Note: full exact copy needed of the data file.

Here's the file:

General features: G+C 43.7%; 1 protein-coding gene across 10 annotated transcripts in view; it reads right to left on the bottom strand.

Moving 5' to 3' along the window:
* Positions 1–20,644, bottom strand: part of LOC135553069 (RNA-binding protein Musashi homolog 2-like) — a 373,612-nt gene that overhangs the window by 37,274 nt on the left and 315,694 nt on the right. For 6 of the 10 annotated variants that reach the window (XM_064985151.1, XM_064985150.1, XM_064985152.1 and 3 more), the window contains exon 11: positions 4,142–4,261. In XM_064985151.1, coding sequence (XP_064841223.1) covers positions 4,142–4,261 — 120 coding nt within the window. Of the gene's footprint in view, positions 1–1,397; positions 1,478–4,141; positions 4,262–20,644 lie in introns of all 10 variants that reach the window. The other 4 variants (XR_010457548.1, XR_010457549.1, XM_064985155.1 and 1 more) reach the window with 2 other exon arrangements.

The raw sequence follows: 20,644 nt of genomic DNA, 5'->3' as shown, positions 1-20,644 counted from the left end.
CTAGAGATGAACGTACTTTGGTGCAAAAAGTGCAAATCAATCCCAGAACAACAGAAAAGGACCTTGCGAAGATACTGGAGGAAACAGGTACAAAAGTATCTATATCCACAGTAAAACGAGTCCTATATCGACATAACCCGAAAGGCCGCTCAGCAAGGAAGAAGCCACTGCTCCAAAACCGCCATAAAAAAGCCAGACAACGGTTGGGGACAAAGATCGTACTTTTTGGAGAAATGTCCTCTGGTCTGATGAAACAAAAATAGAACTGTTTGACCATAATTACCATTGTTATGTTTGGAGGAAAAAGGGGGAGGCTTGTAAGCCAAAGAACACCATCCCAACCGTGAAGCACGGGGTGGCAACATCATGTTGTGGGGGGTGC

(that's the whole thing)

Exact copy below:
General features: G+C 43.7%; 1 protein-coding gene across 10 annotated transcripts in view; it reads right to left on the bottom strand.

Moving 5' to 3' along the window:
* Positions 1–20,644, bottom strand: part of LOC135553069 (RNA-binding protein Musashi homolog 2-like) — a 373,612-nt gene that overhangs the window by 37,274 nt on the left and 315,694 nt on the right. For 6 of the 10 annotated variants that reach the window (XM_064985151.1, XM_064985150.1, XM_064985152.1 and 3 more), the window contains exon 11: positions 4,142–4,261. In XM_064985151.1, coding sequence (XP_064841223.1) covers positions 4,142–4,261 — 120 coding nt within the window. Of the gene's footprint in view, positions 1–1,397; positions 1,478–4,141; positions 4,262–20,644 lie in introns of all 10 variants that reach the window. The other 4 variants (XR_010457548.1, XR_010457549.1, XM_064985155.1 and 1 more) reach the window with 2 other exon arrangements.

The raw sequence follows: 20,644 nt of genomic DNA, 5'->3' as shown, positions 1-20,644 counted from the left end.
CTAGAGATGAACGTACTTTGGTGCAAAAAGTGCAAATCAATCCCAGAACAACAGAAAAGGACCTTGCGAAGATACTGGAGGAAACAGGTACAAAAGTATCTATATCCACAGTAAAACGAGTCCTATATCGACATAACCCGAAAGGCCGCTCAGCAAGGAAGAAGCCACTGCTCCAAAACCGCCATAAAAAAGCCAGACAACGGTTGGGGACAAAGATCGTACTTTTTGGAGAAATGTCCTCTGGTCTGATGAAACAAAAATAGAACTGTTTGACCATAATTACCATTGTTATGTTTGGAGGAAAAAGGGGGAGGCTTGTAAGCCAAAGAACACCATCCCAACCGTGAAGCACGGGGTGGCAACATCATGTTGTGGGGGGTGC